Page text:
As the daily question of whether to bring folks back into office is a real deal for employers…and employees continue to enjoy dressing “business on top and party on the bottom,” it looks like video conferences will be in play for some time.
So whether you are in a standing weekly meeting with the boss, a new business pitch, or in a television interview, here are some reminders on things to focus on before you get in front of that computer camera.
(I actually sent this email to a client this week.)
We were fortunate enough to garner two stories around our lack of child abuse calls since March. We put forth two different interviewees. The Child Protection Center provides forensic interviews for children who have been sexually or physically abused or have witnessed horrific violence … the non-profit that sees more than 800 kids each year.)
Here are the clips from last night…you guys were great, and CPC was seen by more than120-thousand viewers. Both longer stories aired three times each, and the shorter one with Lisa today hit today at 11 am.
Unfortunately, I don’t think ZOOM/Skype is going to go away any time soon…so here are some thoughts/tips for the next time: These are small things…but when you are only on camera for 10 seconds…we need to make sure viewers focus on what you say, not what you look like.
- Start with your phone. Turn the camera toward yourself and walk around your house testing the light. Look for it to fill your entire face. Find a good spot, take a selfie, and move your computer to that location.
- Computer placement is key. Note the difference in where the camera is placed for Lisa and for Randi. Immediately, my eye is drawn AWAY from what Lisa is saying and TO her ceiling fan and her ceiling beams (including the one coming directly out of her head).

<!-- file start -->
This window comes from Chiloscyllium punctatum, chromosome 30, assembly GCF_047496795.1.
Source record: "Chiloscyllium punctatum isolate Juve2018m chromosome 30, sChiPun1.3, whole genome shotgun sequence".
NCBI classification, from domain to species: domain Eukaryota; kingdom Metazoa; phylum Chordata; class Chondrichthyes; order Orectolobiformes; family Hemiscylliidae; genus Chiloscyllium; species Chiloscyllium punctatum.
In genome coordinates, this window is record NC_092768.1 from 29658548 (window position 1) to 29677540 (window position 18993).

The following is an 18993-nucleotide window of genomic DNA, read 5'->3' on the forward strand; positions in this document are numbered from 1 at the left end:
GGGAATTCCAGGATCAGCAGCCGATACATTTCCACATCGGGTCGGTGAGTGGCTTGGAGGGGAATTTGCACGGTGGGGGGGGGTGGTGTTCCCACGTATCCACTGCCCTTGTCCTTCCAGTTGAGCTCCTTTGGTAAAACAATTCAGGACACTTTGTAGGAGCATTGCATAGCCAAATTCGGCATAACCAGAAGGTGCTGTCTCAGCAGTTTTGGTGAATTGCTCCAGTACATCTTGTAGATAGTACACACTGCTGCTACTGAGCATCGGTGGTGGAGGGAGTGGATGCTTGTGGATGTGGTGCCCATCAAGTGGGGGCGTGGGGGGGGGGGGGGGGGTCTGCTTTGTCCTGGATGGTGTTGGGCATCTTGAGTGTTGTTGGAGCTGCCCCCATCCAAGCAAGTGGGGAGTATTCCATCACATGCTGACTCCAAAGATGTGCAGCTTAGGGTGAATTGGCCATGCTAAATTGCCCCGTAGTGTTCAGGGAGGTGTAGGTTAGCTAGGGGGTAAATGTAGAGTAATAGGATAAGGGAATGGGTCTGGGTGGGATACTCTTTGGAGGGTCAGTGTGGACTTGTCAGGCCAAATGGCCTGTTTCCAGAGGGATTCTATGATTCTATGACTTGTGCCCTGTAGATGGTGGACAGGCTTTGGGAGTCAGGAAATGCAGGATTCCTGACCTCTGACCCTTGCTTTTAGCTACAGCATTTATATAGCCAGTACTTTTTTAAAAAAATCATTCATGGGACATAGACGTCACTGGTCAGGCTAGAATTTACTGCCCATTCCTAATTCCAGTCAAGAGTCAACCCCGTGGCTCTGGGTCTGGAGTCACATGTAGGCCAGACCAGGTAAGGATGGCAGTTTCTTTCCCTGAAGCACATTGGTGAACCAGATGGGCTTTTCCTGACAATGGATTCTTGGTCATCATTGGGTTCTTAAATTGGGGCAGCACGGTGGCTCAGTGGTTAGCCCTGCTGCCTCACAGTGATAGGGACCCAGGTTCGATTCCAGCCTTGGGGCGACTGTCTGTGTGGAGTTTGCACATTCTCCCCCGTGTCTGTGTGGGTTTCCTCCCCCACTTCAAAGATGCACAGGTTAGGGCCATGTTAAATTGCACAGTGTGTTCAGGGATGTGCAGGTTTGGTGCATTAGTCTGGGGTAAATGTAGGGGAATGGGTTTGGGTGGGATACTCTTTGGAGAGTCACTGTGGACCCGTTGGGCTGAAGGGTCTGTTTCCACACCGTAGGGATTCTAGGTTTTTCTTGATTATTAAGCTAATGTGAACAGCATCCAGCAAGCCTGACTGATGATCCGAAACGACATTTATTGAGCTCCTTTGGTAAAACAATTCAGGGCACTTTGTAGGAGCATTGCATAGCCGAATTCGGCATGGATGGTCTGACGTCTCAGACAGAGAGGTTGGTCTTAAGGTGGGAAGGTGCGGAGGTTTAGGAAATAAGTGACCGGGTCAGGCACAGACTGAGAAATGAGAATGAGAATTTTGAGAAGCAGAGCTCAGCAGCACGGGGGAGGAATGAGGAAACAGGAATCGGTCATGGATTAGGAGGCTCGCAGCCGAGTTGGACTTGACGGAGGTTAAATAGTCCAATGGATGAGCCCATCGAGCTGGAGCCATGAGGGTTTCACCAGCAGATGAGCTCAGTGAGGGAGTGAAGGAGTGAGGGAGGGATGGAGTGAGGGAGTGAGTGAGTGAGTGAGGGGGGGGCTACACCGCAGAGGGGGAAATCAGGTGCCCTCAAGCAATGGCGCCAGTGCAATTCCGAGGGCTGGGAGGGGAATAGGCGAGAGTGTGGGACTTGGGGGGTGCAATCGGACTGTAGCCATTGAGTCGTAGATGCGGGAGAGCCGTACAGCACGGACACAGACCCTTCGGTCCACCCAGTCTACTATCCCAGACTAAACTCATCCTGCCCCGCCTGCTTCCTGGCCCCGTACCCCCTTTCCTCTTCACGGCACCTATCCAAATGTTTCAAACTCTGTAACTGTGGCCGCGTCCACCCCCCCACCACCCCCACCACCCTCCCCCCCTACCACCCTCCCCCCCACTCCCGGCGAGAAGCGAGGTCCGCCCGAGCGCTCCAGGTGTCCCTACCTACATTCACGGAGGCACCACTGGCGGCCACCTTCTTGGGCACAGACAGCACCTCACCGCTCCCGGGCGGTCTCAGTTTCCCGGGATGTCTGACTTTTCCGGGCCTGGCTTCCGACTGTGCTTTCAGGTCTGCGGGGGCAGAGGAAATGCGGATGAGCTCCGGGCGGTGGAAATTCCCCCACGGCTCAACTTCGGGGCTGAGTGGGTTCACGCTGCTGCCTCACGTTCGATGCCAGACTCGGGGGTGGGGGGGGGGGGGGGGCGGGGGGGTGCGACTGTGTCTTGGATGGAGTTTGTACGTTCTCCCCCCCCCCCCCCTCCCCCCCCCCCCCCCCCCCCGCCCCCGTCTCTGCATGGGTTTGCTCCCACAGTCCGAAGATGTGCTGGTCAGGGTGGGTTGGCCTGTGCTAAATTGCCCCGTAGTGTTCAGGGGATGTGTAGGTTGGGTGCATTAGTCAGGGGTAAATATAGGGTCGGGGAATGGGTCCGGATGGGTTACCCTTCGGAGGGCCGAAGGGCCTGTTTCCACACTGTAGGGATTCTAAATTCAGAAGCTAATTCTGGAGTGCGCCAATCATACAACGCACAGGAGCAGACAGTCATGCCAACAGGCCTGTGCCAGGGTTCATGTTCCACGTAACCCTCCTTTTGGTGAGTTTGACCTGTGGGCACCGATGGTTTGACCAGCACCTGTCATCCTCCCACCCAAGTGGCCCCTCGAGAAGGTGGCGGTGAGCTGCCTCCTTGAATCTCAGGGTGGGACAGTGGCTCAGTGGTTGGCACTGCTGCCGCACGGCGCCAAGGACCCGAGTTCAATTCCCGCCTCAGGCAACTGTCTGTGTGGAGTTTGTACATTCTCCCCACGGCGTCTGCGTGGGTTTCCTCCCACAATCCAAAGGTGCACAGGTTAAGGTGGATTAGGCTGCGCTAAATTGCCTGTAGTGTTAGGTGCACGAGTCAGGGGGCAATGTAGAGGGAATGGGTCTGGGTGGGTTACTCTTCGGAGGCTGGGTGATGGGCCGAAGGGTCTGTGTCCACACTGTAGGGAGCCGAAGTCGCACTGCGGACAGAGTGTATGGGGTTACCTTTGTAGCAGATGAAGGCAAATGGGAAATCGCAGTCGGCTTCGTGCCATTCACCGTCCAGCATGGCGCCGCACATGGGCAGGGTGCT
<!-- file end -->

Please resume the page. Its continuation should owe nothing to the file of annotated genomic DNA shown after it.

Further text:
- Watch Randi’s eyes during the interview. She is likely looking at the reporter on her split ZOOM screen and NOT at the camera at the top of the computer. Easy, small tweak. Maybe slide the reporter’s image to the very top of the computer…so you aren’t just looking directly into a weird, green dot.
- Lighting: Try to cast a light on both sides of your face. See how Lisa’s window has chopped her face lengthwise? If you can’t face the window, try putting a lamp behind the computer.
- Audio is also important: Listen to the audio on your interviews. Lisa is in a large room with a bad echo. Randi is better…but both would sound super clean if you used air pods (hidden by your hair) and not the speaker through the computer. You would need to connect those to the computer and test them before you ZOOM for real. I am always available for a dry run before any interview for any reason.
- No air pods? Quick hack…put the computer close to the wall. Hang clothes behind the computer or talk into the curtains (out of view of the camera obviously) it will absorb your voice.
- To avoid shadows on your neck and make yourself look more flattering…set your laptop higher than just on a table or desk. Add a small file box or 10-15 inches of books and set the computer on top of those. You want to slightly look UP into the camera…that will allow your entire face to catch the light in the room.
- Framing: Randi’s face and head take up the perfect amount of room on the screen. Lisa needs to scoot closer to the computer. You can always test what it looks like before the interview by starting your own ZOOM meeting, frame yourself up, tilt the top of the laptop back and forth…then leave your own zoom meeting before the real one starts.
- Not a ZOOM or Skype? If you have to FaceTime off the phone…definitely use a tripod. No tripod? Set your phone pop socket inside a coffee cup to hold the phone still throughout the interview.
- I do like that Lisa named herself on the zoom call…note that the bottom left of her screen says “Lisa Mizell/CPC” and not “grandma” (or whatever she uses when she ZOOMs with the grandkids). Not sure if Randi did the same (it is covered with the station’s chyron), but something to think about moving forward.
So regardless of how long the uncertainty remains certain, and this new norm stays the norm, whether you are being interviewed for television, or just on the Brady Bunch ZOOM call with colleagues, take heed of these tips.
PSPR’s Robb Yagmin loves to pitch products and sling stories…it’s his jam. His experience on the “other side” allows him to not only give real-life, critical information to get you through a media interview but also successfully weave a pointed message into a soundbite. He’ll talk your ear off, but he writes in short sentences. He is a loud talker and a futbal fiend.
Check out www.pspublicrelations.com to learn more about his company and find out if he can hook you up.